Volkswagen has begun construction of a Battery Engineering Lab at its Chattanooga Engineering and Planning Center. The $22-million facility will test and validate EV cells and battery packs for the North American region.
The new lab will join VW’s under-construction EV production expansion and battery pack assembly facility to form the company’s hub for EV production and engineering. Volkswagen will test and optimize Georgia-manufactured battery cells at the new lab. This testing will include batteries for the new ID.4 all-electric SUV, scheduled to begin US production in 2022.
The engineering lab is also part of Volkswagen’s effort to localize all aspects of vehicle development and production, which lowers production costs and streamlines development cycles. Currently, battery testing and validation take place in Germany and China. Testing and validating battery components in Chattanooga will allow engineers to more quickly apply lessons learned to local production.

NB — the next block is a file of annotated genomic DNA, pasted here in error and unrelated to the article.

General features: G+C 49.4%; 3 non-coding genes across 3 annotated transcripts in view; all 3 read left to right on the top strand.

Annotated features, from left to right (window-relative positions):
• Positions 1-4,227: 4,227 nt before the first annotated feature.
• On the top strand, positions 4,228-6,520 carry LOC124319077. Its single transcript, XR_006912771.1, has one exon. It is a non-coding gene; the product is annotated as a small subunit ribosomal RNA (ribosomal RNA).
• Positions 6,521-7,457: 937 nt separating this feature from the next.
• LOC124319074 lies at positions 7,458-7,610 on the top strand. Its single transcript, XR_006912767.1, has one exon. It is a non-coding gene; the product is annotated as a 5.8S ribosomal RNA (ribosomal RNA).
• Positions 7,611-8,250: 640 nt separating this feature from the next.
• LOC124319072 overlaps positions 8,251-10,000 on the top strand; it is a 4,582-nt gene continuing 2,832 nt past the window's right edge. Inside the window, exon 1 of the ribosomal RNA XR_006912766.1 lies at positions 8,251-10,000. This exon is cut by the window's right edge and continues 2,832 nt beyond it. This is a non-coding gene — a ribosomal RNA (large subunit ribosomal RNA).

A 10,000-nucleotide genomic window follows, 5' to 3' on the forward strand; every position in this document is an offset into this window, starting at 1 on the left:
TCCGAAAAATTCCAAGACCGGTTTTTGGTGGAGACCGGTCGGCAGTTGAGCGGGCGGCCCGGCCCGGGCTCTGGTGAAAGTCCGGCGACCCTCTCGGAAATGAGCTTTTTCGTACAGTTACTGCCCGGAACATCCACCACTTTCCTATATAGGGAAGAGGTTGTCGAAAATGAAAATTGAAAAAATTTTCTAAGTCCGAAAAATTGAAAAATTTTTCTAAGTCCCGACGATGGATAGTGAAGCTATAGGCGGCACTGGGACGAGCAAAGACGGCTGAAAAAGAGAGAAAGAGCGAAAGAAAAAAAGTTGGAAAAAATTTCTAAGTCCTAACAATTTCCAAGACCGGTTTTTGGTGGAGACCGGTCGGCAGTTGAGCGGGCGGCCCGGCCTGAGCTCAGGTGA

“Testing batteries in the US at this world-class lab helps us get vehicles to market faster, at a lower cost and better tuned for US customers,” said VP Wolfgang Demmelbauer-Ebner. “It also lets us ensure the safety and reliability of our batteries in conditions US customers encounter every day.”
VW engineers will test battery components and the integration of the battery with the vehicle while looking for more ways to integrate locally produced components into the production process. The lab will include pressure and immersion testers, corrosion chambers, five explosion-rated climate chambers and a custom, two-ton multi-axis shaker table, which is designed to test the integrity of vehicle components in some of the roughest conditions they might face on the road. The facility will also feature regenerative load cyclers that can return energy to the building or grid to maximize energy efficiency.